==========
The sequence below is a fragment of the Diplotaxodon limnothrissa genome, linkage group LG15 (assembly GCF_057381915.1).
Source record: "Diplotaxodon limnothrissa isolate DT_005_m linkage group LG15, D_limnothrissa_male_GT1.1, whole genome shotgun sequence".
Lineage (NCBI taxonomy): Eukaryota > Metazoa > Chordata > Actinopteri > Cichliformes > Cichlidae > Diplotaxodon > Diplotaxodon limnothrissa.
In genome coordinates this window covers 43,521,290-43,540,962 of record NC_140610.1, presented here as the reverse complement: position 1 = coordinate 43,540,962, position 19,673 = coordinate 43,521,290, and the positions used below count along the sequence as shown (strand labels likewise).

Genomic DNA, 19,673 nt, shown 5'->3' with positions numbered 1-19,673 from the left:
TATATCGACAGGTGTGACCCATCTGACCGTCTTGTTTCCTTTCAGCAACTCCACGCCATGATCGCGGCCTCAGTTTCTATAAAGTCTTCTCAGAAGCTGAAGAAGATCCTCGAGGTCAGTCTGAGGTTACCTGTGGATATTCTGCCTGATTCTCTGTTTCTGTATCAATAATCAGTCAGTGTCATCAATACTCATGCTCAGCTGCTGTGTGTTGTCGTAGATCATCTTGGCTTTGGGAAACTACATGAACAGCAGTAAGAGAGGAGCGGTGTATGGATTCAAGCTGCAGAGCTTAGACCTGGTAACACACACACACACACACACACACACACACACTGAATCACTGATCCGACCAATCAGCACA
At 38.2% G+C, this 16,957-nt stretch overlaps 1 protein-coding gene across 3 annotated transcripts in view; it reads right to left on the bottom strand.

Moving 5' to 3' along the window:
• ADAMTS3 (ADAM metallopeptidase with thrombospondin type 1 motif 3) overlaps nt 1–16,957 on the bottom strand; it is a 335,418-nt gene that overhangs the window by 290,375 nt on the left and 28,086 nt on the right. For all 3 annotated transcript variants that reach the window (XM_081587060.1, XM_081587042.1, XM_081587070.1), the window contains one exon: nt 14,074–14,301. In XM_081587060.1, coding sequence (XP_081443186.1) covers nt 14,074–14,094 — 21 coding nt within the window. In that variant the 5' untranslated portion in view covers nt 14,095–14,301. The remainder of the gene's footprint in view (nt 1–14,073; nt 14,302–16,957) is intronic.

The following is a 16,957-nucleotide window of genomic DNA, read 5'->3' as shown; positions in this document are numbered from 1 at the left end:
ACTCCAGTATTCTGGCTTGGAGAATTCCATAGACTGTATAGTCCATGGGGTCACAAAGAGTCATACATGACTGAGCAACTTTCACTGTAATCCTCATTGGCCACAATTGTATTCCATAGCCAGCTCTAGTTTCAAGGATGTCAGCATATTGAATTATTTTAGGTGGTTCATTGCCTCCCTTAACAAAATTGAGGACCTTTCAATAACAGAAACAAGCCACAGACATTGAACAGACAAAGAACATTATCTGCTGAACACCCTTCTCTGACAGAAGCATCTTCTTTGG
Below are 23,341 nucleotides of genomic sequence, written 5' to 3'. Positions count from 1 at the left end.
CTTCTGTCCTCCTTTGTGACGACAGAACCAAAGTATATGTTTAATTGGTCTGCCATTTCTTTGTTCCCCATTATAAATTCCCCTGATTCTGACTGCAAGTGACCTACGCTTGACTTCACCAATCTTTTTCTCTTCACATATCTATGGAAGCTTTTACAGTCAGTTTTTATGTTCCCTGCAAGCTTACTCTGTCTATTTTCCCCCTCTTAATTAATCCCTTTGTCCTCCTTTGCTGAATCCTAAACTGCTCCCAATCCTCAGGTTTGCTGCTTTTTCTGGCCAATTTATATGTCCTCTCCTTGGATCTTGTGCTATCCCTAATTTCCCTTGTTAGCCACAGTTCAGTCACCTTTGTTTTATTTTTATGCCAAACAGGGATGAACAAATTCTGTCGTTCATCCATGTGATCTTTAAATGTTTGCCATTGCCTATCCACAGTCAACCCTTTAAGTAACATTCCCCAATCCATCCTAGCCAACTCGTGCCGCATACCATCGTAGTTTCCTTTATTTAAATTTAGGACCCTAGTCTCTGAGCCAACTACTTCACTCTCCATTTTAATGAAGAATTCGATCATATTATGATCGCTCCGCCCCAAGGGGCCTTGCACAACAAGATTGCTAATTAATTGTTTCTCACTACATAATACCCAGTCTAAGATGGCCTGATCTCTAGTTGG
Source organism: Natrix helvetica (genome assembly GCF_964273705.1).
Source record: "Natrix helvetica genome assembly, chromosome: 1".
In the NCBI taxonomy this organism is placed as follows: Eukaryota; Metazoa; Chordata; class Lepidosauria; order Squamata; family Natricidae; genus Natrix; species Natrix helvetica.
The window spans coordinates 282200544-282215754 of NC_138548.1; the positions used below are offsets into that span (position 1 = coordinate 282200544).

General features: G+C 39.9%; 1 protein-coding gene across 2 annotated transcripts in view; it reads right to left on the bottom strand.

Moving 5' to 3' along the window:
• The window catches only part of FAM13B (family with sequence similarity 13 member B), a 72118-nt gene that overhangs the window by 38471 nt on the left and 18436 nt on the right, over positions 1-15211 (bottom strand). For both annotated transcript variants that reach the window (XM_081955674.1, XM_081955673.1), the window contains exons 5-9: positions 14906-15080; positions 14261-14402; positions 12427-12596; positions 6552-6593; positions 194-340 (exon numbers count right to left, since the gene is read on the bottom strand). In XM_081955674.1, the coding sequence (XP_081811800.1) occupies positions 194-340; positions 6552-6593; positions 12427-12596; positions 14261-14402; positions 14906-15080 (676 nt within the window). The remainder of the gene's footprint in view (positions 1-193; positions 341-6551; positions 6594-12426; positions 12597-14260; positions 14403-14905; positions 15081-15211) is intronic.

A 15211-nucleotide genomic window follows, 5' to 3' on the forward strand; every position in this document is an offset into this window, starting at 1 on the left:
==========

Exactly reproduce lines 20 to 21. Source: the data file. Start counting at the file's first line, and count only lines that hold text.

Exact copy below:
• The window catches only part of FAM13B (family with sequence similarity 13 member B), a 72118-nt gene that overhangs the window by 38471 nt on the left and 18436 nt on the right, over positions 1-15211 (bottom strand). For both annotated transcript variants that reach the window (XM_081955674.1, XM_081955673.1), the window contains exons 5-9: positions 14906-15080; positions 14261-14402; positions 12427-12596; positions 6552-6593; positions 194-340 (exon numbers count right to left, since the gene is read on the bottom strand). In XM_081955674.1, the coding sequence (XP_081811800.1) occupies positions 194-340; positions 6552-6593; positions 12427-12596; positions 14261-14402; positions 14906-15080 (676 nt within the window). The remainder of the gene's footprint in view (positions 1-193; positions 341-6551; positions 6594-12426; positions 12597-14260; positions 14403-14905; positions 15081-15211) is intronic.

A 15211-nucleotide genomic window follows, 5' to 3' on the forward strand; every position in this document is an offset into this window, starting at 1 on the left: